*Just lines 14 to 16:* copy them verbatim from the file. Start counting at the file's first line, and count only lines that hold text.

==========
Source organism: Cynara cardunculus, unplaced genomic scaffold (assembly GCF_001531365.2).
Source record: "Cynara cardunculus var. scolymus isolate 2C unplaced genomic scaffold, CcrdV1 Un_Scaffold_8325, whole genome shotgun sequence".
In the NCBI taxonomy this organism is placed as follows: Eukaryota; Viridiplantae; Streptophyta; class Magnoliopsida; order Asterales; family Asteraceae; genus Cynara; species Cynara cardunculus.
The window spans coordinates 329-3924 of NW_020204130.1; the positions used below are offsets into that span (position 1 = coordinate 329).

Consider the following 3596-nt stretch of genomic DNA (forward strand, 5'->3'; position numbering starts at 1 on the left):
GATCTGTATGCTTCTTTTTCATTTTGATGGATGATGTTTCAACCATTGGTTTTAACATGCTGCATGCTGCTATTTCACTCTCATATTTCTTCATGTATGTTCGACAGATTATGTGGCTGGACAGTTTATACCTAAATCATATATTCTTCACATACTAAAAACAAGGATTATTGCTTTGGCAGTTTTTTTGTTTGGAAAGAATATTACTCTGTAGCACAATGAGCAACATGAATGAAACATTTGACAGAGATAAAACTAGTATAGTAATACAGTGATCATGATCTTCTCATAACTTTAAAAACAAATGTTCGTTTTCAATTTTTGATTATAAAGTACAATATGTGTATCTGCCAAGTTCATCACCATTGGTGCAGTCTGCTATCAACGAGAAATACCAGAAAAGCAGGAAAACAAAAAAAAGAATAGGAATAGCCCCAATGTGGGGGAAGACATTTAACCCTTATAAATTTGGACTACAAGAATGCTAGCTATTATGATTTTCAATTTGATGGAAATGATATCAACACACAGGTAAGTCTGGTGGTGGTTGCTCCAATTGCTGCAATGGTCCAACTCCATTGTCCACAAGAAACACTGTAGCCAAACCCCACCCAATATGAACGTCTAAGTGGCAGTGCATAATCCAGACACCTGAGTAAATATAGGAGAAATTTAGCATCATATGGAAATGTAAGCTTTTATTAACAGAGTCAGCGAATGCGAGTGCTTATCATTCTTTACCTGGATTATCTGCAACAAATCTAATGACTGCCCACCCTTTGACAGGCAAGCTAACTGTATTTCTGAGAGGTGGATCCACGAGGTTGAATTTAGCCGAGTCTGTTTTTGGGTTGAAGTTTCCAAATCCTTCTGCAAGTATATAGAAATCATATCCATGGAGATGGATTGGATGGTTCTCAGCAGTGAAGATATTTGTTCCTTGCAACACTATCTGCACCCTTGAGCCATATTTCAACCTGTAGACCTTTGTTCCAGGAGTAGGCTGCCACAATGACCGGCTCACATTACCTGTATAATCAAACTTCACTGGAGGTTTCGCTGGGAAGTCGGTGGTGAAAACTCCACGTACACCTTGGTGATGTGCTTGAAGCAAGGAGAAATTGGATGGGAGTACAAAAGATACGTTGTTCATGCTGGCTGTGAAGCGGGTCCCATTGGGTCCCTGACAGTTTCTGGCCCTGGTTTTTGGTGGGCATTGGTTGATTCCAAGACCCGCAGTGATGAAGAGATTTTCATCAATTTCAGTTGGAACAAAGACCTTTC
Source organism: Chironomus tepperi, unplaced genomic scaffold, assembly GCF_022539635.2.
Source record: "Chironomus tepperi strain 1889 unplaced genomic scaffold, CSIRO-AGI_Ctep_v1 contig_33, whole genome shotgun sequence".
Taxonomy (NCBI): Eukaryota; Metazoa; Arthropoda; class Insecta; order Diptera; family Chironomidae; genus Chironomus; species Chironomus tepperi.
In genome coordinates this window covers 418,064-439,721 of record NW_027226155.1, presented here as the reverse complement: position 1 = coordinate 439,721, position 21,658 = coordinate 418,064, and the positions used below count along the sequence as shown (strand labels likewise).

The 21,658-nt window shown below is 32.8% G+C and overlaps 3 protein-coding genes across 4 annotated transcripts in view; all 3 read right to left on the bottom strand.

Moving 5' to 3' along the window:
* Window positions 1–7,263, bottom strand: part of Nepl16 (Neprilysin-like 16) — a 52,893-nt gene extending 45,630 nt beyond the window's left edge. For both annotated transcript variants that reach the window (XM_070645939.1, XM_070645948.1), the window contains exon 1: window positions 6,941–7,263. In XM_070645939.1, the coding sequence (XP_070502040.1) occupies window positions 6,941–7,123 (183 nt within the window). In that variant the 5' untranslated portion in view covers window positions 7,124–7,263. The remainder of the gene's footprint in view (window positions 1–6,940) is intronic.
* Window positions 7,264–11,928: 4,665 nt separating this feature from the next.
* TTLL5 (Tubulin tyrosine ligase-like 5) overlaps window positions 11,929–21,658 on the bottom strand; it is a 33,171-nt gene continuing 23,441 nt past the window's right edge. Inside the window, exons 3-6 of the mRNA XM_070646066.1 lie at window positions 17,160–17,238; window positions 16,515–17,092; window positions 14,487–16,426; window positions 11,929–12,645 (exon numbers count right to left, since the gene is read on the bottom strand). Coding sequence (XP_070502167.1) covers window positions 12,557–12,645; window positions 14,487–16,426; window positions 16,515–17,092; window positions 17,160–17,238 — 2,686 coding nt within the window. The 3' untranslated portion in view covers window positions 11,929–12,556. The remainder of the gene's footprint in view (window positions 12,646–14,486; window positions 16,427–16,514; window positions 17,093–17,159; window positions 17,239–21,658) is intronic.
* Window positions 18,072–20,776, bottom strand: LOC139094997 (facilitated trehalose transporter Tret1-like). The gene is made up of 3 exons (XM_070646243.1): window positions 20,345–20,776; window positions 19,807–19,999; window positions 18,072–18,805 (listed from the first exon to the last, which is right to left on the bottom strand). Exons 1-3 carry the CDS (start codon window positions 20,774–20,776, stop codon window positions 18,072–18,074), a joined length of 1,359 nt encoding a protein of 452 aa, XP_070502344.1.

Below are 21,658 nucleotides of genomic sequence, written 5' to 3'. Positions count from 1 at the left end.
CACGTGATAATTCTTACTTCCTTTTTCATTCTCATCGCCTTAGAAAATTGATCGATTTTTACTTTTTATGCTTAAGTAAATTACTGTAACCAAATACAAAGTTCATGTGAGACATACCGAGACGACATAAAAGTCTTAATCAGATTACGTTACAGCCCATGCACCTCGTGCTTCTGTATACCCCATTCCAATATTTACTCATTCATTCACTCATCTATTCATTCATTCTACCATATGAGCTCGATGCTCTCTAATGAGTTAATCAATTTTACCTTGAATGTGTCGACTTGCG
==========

* Window positions 7,264–11,928: 4,665 nt separating this feature from the next.
* TTLL5 (Tubulin tyrosine ligase-like 5) overlaps window positions 11,929–21,658 on the bottom strand; it is a 33,171-nt gene continuing 23,441 nt past the window's right edge. Inside the window, exons 3-6 of the mRNA XM_070646066.1 lie at window positions 17,160–17,238; window positions 16,515–17,092; window positions 14,487–16,426; window positions 11,929–12,645 (exon numbers count right to left, since the gene is read on the bottom strand). Coding sequence (XP_070502167.1) covers window positions 12,557–12,645; window positions 14,487–16,426; window positions 16,515–17,092; window positions 17,160–17,238 — 2,686 coding nt within the window. The 3' untranslated portion in view covers window positions 11,929–12,556. The remainder of the gene's footprint in view (window positions 12,646–14,486; window positions 16,427–16,514; window positions 17,093–17,159; window positions 17,239–21,658) is intronic.
* Window positions 18,072–20,776, bottom strand: LOC139094997 (facilitated trehalose transporter Tret1-like). The gene is made up of 3 exons (XM_070646243.1): window positions 20,345–20,776; window positions 19,807–19,999; window positions 18,072–18,805 (listed from the first exon to the last, which is right to left on the bottom strand). Exons 1-3 carry the CDS (start codon window positions 20,774–20,776, stop codon window positions 18,072–18,074), a joined length of 1,359 nt encoding a protein of 452 aa, XP_070502344.1.